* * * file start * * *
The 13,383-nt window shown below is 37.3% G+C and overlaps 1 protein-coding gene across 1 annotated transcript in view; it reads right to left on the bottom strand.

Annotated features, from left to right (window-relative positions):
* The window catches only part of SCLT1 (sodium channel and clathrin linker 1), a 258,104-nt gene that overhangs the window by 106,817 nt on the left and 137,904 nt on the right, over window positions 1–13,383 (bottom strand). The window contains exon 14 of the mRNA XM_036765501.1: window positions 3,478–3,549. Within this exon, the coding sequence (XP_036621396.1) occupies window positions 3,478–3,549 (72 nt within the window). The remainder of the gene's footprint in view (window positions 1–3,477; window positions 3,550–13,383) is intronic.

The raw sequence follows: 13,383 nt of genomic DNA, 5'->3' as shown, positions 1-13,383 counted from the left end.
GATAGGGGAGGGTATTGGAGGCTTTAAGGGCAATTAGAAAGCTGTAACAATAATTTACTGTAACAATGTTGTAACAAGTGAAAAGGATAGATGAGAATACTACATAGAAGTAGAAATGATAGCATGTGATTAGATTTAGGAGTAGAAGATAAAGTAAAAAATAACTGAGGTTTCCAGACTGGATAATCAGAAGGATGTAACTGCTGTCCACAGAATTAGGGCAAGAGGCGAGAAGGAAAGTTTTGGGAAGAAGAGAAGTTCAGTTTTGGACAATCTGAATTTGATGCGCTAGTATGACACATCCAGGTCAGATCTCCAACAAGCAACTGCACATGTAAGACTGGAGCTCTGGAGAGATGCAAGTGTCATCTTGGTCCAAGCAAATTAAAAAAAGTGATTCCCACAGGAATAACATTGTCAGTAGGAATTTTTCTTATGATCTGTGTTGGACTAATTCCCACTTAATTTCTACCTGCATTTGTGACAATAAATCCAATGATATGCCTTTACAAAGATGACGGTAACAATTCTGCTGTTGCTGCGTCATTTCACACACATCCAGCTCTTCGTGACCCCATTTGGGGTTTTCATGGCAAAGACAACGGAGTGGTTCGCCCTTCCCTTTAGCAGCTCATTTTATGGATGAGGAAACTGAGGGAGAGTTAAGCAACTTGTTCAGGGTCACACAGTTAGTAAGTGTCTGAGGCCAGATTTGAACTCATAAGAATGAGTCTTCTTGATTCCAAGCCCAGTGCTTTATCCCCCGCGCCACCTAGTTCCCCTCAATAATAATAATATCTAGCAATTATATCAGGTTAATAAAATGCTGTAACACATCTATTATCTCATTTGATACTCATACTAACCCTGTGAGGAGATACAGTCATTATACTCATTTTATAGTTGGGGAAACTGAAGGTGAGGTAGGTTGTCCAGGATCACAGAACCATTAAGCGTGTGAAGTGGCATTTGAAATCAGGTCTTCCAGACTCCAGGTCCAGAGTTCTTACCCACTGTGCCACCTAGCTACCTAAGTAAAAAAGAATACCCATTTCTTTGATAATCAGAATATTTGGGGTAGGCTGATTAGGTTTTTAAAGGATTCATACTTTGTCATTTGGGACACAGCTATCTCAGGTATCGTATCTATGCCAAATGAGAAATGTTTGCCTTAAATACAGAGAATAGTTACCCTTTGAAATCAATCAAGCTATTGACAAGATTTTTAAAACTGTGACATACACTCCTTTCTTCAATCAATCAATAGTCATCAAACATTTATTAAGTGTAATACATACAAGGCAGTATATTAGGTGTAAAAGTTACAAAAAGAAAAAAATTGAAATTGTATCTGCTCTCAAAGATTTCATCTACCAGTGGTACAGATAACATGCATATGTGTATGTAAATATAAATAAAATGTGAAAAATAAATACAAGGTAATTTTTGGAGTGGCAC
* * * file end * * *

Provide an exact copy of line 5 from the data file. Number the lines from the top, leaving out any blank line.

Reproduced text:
GATAGGGGAGGGTATTGGAGGCTTTAAGGGCAATTAGAAAGCTGTAACAATAATTTACTGTAACAATGTTGTAACAAGTGAAAAGGATAGATGAGAATACTACATAGAAGTAGAAATGATAGCATGTGATTAGATTTAGGAGTAGAAGATAAAGTAAAAAATAACTGAGGTTTCCAGACTGGATAATCAGAAGGATGTAACTGCTGTCCACAGAATTAGGGCAAGAGGCGAGAAGGAAAGTTTTGGGAAGAAGAGAAGTTCAGTTTTGGACAATCTGAATTTGATGCGCTAGTATGACACATCCAGGTCAGATCTCCAACAAGCAACTGCACATGTAAGACTGGAGCTCTGGAGAGATGCAAGTGTCATCTTGGTCCAAGCAAATTAAAAAAAGTGATTCCCACAGGAATAACATTGTCAGTAGGAATTTTTCTTATGATCTGTGTTGGACTAATTCCCACTTAATTTCTACCTGCATTTGTGACAATAAATCCAATGATATGCCTTTACAAAGATGACGGTAACAATTCTGCTGTTGCTGCGTCATTTCACACACATCCAGCTCTTCGTGACCCCATTTGGGGTTTTCATGGCAAAGACAACGGAGTGGTTCGCCCTTCCCTTTAGCAGCTCATTTTATGGATGAGGAAACTGAGGGAGAGTTAAGCAACTTGTTCAGGGTCACACAGTTAGTAAGTGTCTGAGGCCAGATTTGAACTCATAAGAATGAGTCTTCTTGATTCCAAGCCCAGTGCTTTATCCCCCGCGCCACCTAGTTCCCCTCAATAATAATAATATCTAGCAATTATATCAGGTTAATAAAATGCTGTAACACATCTATTATCTCATTTGATACTCATACTAACCCTGTGAGGAGATACAGTCATTATACTCATTTTATAGTTGGGGAAACTGAAGGTGAGGTAGGTTGTCCAGGATCACAGAACCATTAAGCGTGTGAAGTGGCATTTGAAATCAGGTCTTCCAGACTCCAGGTCCAGAGTTCTTACCCACTGTGCCACCTAGCTACCTAAGTAAAAAAGAATACCCATTTCTTTGATAATCAGAATATTTGGGGTAGGCTGATTAGGTTTTTAAAGGATTCATACTTTGTCATTTGGGACACAGCTATCTCAGGTATCGTATCTATGCCAAATGAGAAATGTTTGCCTTAAATACAGAGAATAGTTACCCTTTGAAATCAATCAAGCTATTGACAAGATTTTTAAAACTGTGACATACACTCCTTTCTTCAATCAATCAATAGTCATCAAACATTTATTAAGTGTAATACATACAAGGCAGTATATTAGGTGTAAAAGTTACAAAAAGAAAAAAATTGAAATTGTATCTGCTCTCAAAGATTTCATCTACCAGTGGTACAGATAACATGCATATGTGTATGTAAATATAAATAAAATGTGAAAAATAAATACAAGGTAATTTTTGGAGTGGCAC